Buying illicit booze helps criminals, hurts jobs

Explained: How to spot illegal alcohol

If the price of booze is too good to be true or the alcohol content exceeds 43%, it's likely to be illegal.
If the price of booze is too good to be true or the alcohol content exceeds 43%, it's likely to be illegal.
Image: 123RF/ stockfotocz

Hijackers and cross-border smugglers are scoring from the trade in illegal alcohol in SA, and the fiscus, which uses taxes from legal operators to fund service delivery to citizens, is losing out.

Appealing to consumers not to support the illicit trade, the liquor industry - which took a hard knock when booze was banned during the Covid lockdown - has outlined how illicit stock is entering the country, and how to spot it.

“The increasing illicit trade in alcohol represents a serious threat to the SA economy due to the loss of taxation, including VAT and excise, as well as jobs contributed by legal alcohol producers and merchants to the fiscus,” says the SA Liquor Brand Owners’ Association.

Kurt Moore, its CEO, said illegal products were entering SA in five ways:

  1. Border smuggling – alcohol imports are smuggled through the border, allowing the goods through without the payment of any border taxes. Moore says this problem is particularly common at harbours as points of entry.
  2. Round-tripping and diversion – duty-free product meant for export is sold in the local market. This illegally obtained alcohol is then sold at prices lower than market value.
  3. Counterfeit products – this is a relatively small occurrence compared to the first two entry points outlined above. In this case, criminals attempt to produce cheaper knock-offs of popular alcohol brands.
  4. Hijackings – this means of unlawfully obtaining product while in transit has increased substantially during the Covid-19 pandemic, says Moore.
  5. Armed robberies of liquor stores and manufacturers – he says these incidences have also increased, with about 400 robberies reported during the lockdown.

“Inadequate prosecutions of offenders, porous borders and corruption are just some of the problems that led to illicit alcohol flooding the market and continue to agitate the situation,” Moore says.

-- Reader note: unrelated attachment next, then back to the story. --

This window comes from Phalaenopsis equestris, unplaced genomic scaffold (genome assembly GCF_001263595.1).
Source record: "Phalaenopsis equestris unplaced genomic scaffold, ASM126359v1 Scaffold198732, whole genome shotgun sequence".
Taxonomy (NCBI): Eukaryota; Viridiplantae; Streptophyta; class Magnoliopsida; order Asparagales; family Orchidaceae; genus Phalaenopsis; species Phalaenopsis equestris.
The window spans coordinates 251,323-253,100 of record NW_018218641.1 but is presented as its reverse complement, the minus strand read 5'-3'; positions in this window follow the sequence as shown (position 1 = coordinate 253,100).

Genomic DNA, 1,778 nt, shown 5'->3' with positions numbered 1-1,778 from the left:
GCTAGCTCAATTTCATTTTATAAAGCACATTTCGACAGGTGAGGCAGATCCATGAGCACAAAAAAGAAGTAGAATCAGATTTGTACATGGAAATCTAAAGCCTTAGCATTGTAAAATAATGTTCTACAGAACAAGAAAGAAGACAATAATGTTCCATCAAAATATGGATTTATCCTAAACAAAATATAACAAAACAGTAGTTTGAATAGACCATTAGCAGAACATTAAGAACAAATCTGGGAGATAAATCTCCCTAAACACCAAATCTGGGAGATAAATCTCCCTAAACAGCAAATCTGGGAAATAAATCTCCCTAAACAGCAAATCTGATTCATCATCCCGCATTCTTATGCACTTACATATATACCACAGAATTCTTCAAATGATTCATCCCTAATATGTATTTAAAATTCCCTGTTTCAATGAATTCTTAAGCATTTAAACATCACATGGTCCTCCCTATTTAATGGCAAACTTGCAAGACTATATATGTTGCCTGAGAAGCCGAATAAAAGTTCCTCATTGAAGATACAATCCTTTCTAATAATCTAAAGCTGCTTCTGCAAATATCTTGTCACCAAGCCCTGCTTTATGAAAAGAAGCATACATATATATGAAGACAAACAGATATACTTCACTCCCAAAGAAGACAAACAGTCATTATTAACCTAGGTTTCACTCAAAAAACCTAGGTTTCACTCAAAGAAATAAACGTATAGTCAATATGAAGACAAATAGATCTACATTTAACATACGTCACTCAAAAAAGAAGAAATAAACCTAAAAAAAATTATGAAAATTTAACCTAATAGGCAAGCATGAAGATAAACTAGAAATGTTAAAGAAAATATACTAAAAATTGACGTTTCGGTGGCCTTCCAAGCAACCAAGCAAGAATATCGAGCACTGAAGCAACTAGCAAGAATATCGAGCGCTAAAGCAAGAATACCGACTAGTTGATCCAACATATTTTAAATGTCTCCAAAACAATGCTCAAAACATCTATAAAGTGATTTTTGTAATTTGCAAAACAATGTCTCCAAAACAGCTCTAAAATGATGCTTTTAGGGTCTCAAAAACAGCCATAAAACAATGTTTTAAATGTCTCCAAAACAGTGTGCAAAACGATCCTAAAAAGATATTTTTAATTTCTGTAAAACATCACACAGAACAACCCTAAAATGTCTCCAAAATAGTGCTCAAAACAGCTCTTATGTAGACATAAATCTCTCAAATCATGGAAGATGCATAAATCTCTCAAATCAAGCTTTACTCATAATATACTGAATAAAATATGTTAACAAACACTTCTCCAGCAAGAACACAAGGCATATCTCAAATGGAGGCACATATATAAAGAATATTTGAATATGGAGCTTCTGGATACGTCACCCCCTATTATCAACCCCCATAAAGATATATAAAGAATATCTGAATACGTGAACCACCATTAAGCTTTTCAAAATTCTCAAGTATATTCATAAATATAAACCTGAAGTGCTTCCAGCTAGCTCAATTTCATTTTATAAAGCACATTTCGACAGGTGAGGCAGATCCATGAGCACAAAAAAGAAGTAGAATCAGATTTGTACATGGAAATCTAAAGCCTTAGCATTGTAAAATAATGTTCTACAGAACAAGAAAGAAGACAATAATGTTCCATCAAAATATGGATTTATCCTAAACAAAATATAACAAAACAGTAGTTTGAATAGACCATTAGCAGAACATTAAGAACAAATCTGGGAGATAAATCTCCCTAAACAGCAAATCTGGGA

How to spot illicit alcohol:

  • Place – only buy alcohol from a reputable store or manufacturer.
  • Price – illegal alcohol is often sold at below market prices. These prices are low for one of two reasons: either the alcohol was smuggled into the country illegally without paying taxes, or it has been stolen through a criminal act like a hijacking. Prices can be up to 50% cheaper.
  • Packaging – Look carefully at the label for duller and less accurate paint work. Bottle tops are often made of inferior material and tend to bend or crumple on opening. Be wary of loose bottle tops and broken seals as this indicates a product that has been tampered with or is an inferior product. Also look out for products marked for export, as these are not meant to be sold on the local market.
  • Product - Examine the bottle. Look out for fake versions that sport misspelt names of popular brands as well as products which display alcohol content not compliant with the 43% ABV content prescribed for certain spirits, by the Liquor Products Act.

“Organised crime targets every level within the value chain. If the demand is reduced through effective governance and responsible consumerism, the impact can be dramatically reduced, and job losses can be avoided,” says Moore.

TimesLIVE


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